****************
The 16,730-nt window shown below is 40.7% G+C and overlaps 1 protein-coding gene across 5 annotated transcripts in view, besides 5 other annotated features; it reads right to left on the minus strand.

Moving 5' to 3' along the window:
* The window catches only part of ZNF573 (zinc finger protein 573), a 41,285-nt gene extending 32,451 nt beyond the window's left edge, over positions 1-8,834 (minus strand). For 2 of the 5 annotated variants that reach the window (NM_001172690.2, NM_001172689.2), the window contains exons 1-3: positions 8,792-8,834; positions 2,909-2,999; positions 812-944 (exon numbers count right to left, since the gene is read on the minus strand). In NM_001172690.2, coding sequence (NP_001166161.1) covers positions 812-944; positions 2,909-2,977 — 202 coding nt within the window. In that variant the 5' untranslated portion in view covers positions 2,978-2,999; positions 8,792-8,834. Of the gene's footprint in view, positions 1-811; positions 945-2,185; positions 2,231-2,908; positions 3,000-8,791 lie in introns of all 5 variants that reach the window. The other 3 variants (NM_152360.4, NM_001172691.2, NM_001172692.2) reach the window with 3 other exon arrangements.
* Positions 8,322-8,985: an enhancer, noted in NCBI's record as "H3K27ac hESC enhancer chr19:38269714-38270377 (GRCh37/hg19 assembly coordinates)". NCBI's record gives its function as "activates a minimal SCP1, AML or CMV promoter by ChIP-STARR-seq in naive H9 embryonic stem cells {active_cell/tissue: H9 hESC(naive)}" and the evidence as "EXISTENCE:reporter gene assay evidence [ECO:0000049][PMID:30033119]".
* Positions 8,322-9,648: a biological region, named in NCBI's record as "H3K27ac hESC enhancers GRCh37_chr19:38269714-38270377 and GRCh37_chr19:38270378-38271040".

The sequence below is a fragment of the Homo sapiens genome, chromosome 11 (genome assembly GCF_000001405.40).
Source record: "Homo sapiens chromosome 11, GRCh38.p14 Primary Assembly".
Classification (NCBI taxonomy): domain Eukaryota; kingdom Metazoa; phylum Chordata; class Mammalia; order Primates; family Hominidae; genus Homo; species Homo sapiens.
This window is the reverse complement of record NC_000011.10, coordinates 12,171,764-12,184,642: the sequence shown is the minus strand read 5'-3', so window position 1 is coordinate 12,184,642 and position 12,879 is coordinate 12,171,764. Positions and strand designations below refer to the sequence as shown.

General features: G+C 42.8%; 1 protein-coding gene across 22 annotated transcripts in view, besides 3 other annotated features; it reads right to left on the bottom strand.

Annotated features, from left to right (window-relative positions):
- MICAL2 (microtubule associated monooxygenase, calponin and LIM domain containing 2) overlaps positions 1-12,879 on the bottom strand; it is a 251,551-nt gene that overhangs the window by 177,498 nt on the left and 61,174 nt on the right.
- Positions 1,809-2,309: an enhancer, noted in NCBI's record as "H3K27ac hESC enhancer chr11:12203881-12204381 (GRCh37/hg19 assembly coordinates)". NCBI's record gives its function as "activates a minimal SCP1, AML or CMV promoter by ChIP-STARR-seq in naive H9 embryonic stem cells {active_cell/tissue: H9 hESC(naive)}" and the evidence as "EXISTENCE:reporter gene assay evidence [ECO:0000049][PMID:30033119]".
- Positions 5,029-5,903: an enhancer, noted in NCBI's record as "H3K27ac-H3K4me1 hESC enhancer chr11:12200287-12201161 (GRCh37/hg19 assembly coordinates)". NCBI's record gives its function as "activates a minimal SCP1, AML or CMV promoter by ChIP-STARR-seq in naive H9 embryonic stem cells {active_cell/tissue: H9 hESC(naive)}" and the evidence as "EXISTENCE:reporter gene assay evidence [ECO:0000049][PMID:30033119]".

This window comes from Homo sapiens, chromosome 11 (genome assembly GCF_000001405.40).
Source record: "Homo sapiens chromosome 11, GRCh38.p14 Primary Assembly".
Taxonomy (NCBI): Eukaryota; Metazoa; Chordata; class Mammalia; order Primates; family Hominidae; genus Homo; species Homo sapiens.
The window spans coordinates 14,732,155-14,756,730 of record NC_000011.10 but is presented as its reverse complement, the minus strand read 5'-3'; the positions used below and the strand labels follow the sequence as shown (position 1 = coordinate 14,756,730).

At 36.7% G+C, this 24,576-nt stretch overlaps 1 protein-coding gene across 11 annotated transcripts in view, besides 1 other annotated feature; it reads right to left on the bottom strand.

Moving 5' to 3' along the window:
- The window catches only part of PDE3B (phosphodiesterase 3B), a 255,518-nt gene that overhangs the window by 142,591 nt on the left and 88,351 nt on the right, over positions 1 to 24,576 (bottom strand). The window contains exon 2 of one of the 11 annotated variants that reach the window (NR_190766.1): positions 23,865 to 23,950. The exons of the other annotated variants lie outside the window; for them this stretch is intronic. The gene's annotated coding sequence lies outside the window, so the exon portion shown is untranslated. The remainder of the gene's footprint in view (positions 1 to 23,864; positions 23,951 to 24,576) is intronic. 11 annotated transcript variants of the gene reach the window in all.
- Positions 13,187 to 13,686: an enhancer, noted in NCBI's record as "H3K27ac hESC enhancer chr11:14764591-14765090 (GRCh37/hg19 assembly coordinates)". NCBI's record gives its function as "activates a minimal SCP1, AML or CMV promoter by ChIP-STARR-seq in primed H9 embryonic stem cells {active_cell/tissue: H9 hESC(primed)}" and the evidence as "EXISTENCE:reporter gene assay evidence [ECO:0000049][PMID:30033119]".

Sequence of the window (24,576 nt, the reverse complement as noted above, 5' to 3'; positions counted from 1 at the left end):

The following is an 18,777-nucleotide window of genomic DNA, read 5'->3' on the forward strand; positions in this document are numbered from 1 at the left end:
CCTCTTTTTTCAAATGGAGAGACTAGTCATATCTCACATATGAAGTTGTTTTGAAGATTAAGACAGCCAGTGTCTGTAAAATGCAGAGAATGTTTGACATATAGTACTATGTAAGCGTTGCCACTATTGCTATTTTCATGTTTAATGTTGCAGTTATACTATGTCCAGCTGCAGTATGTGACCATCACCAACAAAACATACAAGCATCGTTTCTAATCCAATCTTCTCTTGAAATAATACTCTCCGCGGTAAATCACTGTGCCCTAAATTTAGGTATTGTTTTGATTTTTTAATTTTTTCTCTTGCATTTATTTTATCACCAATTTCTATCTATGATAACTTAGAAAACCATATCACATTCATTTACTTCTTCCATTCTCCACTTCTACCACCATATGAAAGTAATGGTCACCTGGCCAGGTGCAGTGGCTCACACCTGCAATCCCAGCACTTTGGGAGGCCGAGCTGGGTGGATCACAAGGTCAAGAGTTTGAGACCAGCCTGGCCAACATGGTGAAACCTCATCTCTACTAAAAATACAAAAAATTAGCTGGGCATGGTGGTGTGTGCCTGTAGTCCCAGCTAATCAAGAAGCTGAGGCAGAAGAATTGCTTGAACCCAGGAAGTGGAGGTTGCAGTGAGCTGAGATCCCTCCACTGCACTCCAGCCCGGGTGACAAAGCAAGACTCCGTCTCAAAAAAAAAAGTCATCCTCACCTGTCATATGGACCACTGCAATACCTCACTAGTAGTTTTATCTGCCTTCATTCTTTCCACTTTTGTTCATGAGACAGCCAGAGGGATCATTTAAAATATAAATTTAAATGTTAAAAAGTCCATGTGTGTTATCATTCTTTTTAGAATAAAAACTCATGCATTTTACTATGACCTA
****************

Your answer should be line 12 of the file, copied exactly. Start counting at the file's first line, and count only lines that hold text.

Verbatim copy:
- MICAL2 (microtubule associated monooxygenase, calponin and LIM domain containing 2) overlaps positions 1-12,879 on the bottom strand; it is a 251,551-nt gene that overhangs the window by 177,498 nt on the left and 61,174 nt on the right.